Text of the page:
US 3747133 A
A side rail assembly comprising a pair of end members hingedly mounted at their bottom ends in brackets attached to the bed frame so as to swing from raised vertical position downwardly towards each other to collapsed position; composite telescoping horizontal rails extending between the end members; and locking means on one of the horizontal rails for holding it in extended position to maintain the end members in vertical position and the entire assembly in raised position.
Claims available in
Description (OCR text may contain errors)
United States Patent [191 Hutt [451 July 24,1973
[ COLLAPSIBLE SIDE RAIL ASSEMBLY FOR HOSPITAL BED  lnventor: Clyde B. I-Iutt, 601 E. 22nd,
 Filed: Apr. 22, 1971 ] App]. No.: 136,349
 US. Cl. 5/331, 5/100  Int. Cl. A47c 21/00  Field of Search 5/331, 100
[561 References Cited UNITEDSTATES PATENTS 3,248,744 5/1966 Hutt 5/331 5/1963 Murcott 5/331 Primary Examiner- James T. McCall Assistant Examiner-Andrew M. Calvert Attorney-L. R. Geisler  ABSTRACT A side rail assembly comprising a pair of end members hingedly mounted at their bottom ends in brackets attached to the bed frame so as to swing from raised vertical position downwardly towards each other to collapsed position; composite telescoping horizontal rails extending between the end members; and locking means on one of the horizontal rails for holding it in extended position to maintain the end members in vertical position and the entire assembly in raised position.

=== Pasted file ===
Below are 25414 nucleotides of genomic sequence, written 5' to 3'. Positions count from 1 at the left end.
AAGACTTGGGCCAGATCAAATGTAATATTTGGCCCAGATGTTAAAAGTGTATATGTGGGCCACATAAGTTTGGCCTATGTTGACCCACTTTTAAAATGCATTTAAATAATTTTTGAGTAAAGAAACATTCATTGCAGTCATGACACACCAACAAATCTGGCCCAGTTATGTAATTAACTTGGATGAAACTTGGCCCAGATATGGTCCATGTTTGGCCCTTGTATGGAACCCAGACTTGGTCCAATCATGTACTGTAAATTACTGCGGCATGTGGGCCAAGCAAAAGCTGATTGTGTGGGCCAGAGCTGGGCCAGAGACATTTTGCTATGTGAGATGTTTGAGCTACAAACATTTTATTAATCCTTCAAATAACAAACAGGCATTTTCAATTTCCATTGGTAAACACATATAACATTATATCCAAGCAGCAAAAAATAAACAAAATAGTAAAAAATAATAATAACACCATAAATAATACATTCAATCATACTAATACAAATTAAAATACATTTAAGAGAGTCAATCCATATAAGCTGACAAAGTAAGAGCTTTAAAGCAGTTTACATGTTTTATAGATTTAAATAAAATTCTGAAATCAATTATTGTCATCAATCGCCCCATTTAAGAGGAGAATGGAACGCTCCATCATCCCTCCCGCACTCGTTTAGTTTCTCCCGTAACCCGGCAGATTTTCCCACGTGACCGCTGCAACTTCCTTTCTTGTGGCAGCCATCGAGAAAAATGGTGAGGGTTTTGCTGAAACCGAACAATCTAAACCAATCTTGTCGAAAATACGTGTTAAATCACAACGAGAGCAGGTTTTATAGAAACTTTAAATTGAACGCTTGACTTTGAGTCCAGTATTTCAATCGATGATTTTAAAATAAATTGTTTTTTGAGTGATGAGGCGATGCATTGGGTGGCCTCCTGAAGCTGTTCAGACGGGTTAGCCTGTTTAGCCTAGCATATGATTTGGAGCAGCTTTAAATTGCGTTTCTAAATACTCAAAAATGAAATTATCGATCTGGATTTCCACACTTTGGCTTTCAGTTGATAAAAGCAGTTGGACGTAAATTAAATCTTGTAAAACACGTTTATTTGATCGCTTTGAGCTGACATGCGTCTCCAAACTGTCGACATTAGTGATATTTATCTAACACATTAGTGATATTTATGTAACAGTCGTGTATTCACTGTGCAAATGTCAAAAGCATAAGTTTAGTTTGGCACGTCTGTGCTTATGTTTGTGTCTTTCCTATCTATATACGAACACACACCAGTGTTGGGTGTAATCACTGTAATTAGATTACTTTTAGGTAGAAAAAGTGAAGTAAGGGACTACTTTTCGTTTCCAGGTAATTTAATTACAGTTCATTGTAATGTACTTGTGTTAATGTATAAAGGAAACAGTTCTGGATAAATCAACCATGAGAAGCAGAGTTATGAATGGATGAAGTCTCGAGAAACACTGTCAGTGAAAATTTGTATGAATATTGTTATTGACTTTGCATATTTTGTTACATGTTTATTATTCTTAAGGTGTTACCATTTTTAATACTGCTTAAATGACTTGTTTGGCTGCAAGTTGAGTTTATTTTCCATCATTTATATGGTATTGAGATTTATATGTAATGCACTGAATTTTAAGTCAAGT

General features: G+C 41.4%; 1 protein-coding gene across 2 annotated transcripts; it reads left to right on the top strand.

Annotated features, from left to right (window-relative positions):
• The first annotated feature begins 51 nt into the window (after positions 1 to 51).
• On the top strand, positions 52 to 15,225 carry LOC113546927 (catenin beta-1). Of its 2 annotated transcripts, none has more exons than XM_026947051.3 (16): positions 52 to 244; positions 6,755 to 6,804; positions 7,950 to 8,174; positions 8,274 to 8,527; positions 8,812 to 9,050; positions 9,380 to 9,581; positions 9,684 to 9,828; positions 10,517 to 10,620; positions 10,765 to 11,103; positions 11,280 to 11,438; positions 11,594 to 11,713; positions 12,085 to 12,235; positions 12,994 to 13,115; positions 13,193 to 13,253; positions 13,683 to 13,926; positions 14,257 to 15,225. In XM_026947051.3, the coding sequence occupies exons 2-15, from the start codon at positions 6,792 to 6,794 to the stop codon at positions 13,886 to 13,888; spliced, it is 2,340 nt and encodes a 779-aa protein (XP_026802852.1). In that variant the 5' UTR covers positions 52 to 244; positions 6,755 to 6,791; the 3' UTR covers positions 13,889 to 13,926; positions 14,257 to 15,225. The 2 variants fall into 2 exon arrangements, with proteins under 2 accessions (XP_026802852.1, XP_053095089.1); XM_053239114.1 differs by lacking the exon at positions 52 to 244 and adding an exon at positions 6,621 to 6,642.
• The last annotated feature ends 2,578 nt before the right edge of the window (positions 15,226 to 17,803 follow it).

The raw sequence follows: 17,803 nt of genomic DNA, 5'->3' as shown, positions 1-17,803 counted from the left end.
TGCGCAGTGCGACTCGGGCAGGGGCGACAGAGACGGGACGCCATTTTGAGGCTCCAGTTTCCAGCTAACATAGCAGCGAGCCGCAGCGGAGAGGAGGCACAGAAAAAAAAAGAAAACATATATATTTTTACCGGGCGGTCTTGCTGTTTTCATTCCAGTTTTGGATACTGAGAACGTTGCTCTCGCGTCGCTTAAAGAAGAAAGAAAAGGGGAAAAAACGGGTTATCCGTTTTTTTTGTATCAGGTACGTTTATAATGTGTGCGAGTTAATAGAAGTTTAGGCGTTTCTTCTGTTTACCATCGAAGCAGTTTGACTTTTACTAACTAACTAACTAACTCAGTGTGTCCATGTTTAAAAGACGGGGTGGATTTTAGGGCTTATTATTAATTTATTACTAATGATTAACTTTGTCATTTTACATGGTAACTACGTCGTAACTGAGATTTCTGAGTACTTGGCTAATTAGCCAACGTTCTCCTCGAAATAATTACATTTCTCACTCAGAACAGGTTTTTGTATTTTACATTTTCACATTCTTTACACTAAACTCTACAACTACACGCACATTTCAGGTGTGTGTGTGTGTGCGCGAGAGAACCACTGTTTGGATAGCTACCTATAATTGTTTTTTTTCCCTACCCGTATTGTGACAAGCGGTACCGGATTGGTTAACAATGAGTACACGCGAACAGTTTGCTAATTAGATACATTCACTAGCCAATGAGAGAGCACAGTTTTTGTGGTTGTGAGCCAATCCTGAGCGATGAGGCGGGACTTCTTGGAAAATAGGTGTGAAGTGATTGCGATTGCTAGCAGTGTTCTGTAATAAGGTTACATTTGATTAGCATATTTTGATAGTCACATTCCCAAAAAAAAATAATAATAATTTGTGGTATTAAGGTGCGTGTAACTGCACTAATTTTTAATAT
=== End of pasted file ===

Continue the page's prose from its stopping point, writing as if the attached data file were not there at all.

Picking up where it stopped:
3 Claims, 5 Drawing Figures COLLAPSIBLE SIDE RAIL ASSEMBLY FOR HOSPITAL BED BACKGROUND OF THE INVENTION Various types of demountable side guards have been developed for cribs and beds, particularly hospital beds. More recently these have been foldable or collapsible as well as demountable so that they can be raised into operating position or lowered to more or less out-of-the-way position without actually having to be entirely dismounted from the bed frame. US Pat. No. 3,234,570, issued Feb. 16, 1966, and US. Pat. No. 3,248,744, issued May 3, 1966, show recently improved side rail assemblies of this type. One objection to the side rail assemblies described in these, as well as previous patents, is that the rail assembly, when in fully raised position, does not extend for the full length of the bed and thus does not enclose the foot portion as well as the head portion. Other objectionsto these and other foldable rail assemblies are that they are too complicated in construction and thus rather expensive to produce, are heavy and cumbersome to install on a bed frame or to remove therefrom and are often troublesome for the hospital attendant to operate.
An object of the present invention is to provide an improved collapsible and demountable side rail assembly suitable particularly for hospital beds which will be easy and relatively inexpensive to manufacture, using only a minimum of material in its production, suitable for full length or three-quarter length bed, extending the full length of the bed when raised, and which will be quick and easy to manipulate when mounted on the bed.
A further object of thisinvention is to provide an improved side rail assembly for a bed, which, while capable of providing a maximum of safety for the patient in the bed, will present no upkeep problem, will practically never require any repair, and at the same time, whether in raised or lowered position, will be good looking and attractive in appearance.